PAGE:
New York State Seal
STATE OF NEW YORK
INSURANCE DEPARTMENT
25 BEAVER STREET
NEW YORK, NEW YORK 10004

The Office of General Counsel issued the following informal opinion on June 4, 2002, representing the position of the New York State Insurance Department.

Re: Licensing Requirements for Persons Who Market Health Insurance in New York on Behalf of Unauthorized Insurers

Question Presented:

What are the licensing requirements for a person who markets health insurance in New York on behalf of unauthorized insurers?

Conclusion:

N. Y. Ins. Law § 2117(a) (Interim Pocket Part 2001-2002) prohibits a person, firm or association from acting as an agent in New York for any insurer which is not licensed or authorized to do an insurance business in this state. Such person is also prohibited from soliciting, negotiating or effectuating any insurance, or acting as a broker in soliciting, negotiating or in any way effectuating any insurance, or placing risks with such insurer, or in any way or manner aiding such insurer in effecting any insurance in this state. N. Y. Ins. Law § 2117(b) & (c) (Interim Pocket Part 2001-2002) contain certain exceptions, none of which apply here.

Facts:

The inquirer states that he intends to open a brokerage operation in New York to offer health insurance to: (1) those going to live outside of the United States for a specific length of time or indefinitely. Almost all of these people are unable to purchase standard health coverage through a United States insurance company; and (2) those coming to live in the United States under the same circumstances but who have some type of visa which permits them to work or live in the United States.

The inquirer further states that almost all of the policies currently available are offered through unauthorized insurers who are not licensed in New York or anywhere in the United States. In addition, the inquirer states that even if the insurer is licensed in New York, the policy in question is not approved in New York. The inquirer also states that many of these policies are available through United States based websites where the insurance can be purchased with a credit card via an online application.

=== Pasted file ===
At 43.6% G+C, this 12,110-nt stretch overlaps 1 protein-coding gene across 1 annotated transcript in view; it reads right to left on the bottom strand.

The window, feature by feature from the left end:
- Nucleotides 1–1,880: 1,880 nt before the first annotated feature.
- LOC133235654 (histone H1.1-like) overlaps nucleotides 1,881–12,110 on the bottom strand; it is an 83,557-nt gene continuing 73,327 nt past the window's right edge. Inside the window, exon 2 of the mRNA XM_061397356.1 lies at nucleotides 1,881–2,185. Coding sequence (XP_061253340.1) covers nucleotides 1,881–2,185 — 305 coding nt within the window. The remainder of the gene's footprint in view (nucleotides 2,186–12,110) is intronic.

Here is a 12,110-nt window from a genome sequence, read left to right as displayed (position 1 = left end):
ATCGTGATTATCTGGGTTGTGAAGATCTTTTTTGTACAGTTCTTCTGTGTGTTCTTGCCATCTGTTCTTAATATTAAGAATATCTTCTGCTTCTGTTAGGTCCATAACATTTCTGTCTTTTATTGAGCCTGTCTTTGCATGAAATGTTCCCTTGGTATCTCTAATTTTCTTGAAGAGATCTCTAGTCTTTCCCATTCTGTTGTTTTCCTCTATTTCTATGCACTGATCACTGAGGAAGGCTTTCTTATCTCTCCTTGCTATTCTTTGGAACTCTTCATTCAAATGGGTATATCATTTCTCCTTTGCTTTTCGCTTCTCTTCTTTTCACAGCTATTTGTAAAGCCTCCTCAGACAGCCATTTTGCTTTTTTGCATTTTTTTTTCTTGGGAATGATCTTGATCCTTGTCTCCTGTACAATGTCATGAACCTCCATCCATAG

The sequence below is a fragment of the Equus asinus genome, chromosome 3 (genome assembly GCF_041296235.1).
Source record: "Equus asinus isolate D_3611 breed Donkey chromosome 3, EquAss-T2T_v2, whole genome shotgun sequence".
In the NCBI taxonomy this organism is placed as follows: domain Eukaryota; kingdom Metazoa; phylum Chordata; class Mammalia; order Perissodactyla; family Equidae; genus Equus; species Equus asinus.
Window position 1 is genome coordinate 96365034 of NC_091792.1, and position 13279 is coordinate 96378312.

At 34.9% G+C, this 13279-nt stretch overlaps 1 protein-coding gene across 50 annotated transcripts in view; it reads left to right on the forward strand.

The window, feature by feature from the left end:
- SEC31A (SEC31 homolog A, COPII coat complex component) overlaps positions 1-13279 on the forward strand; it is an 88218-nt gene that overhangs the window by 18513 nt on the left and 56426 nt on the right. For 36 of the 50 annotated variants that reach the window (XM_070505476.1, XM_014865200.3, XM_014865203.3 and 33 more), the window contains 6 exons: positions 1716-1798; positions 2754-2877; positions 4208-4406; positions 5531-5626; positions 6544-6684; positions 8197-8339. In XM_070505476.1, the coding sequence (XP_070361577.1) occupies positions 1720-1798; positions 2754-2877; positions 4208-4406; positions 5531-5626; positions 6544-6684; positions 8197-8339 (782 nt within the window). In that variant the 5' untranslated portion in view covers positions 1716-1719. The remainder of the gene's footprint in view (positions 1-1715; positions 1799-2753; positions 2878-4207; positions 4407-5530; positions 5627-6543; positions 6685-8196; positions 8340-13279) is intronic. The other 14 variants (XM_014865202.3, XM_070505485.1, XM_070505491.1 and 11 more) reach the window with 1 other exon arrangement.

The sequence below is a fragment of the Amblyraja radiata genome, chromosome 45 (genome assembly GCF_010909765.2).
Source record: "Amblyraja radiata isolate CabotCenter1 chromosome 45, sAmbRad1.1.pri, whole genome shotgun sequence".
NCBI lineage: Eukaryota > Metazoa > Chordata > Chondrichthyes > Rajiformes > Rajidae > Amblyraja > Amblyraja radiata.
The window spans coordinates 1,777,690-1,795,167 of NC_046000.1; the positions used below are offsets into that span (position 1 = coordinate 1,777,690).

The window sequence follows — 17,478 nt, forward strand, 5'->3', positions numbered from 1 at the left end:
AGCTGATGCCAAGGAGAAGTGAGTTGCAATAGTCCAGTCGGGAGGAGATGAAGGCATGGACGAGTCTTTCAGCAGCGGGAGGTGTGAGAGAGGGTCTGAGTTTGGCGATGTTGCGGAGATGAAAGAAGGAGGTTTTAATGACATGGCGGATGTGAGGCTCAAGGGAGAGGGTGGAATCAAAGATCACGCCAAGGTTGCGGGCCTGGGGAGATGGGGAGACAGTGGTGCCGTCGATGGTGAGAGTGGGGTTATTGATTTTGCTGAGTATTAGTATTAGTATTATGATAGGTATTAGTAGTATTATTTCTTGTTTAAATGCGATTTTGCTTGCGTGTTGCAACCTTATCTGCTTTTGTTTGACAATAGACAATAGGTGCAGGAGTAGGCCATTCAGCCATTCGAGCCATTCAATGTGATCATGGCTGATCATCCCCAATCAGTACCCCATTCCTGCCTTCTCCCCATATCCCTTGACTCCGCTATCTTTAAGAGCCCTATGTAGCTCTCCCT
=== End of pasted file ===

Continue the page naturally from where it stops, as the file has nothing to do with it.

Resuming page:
Analysis:

N.Y. Ins. Law § 1101 (McKinney 2000) defines those acts which constitute the doing of an insurance business in New York State. N. Y. Ins. Law § 1102 (McKinney 2000) prohibits a person, firm, association, corporation or joint stock company from doing an insurance business in this state unless authorized by a license or exempted from such requirement. Under the foregoing set of facts, an unauthorized insurer would be violating Section 1102 if it issued or delivered a policy of health insurance in New York to New York residents traveling outside of the United States and foreign residents that reside temporarily in New York.

Additionally, even if the inquirer were to become licensed as an insurance agent or broker in New York, the proposed activities would violate N. Y. Ins. Law § 2117(a) (Interim Pocket Part 2001-2002), 1which provides in pertinent part:

No person, firm, association or corporation shall in this state act as agent for any insurer or health maintenance organization which is not licensed or authorized to do an insurance or health maintenance organization business in this state, in the doing of any insurance or health maintenance organization business in this state or in soliciting, negotiating or effectuating any insurance, health maintenance organization or annuity contract or shall in this state act as insurance broker in soliciting, negotiating or in any way effectuating any insurance, health maintenance organization or annuity contract of, or in placing risks with, any such insurer or health maintenance organization, or shall in this state in any way or manner aid any such insurer or health maintenance organization in effecting any insurance, health maintenance organization or annuity contract.

Further, N. Y. Ins. Law § 2122 (McKinney 2000) prohibits any person from calling attention to an unauthorized insurer by advertisements or public announcements in this state whether via the internet or other means. Therefore, the inquirer may not market such insurance in New York on behalf of unauthorized insurers, even if he became licensed as an insurance agent or broker.

The inquirer also mentioned that "these policies are available through websites (US-based or otherwise) where the insurance can be purchased with a credit card via an online application." For information on solicitation and advertisements via the internet, Circular Letter No. 5 of 2001 was enclosed.

The inquirer also stated that in regard to authorized insurers, most of the policies he intends to sell in New York have not been approved in New York. In regard to accident and health insurance, N. Y. Ins. Law § 3201(b)(1) (McKinney 2000) provides that "no policy form shall be delivered or issued for delivery in this state unless it has been filed with and approved by the superintendent." Also such policy must not be inconsistent with the Insurance Law or any other law. Accordingly, the insurer may not deliver or issue for delivery in this state a policy of insurance that the Department has not approved.

For further information you may contact Senior Attorney D. Monica Marsh at the New York City Office.


1 N.Y. Ins. Law § 2117(b) & (c) list exceptions, none of which apply here.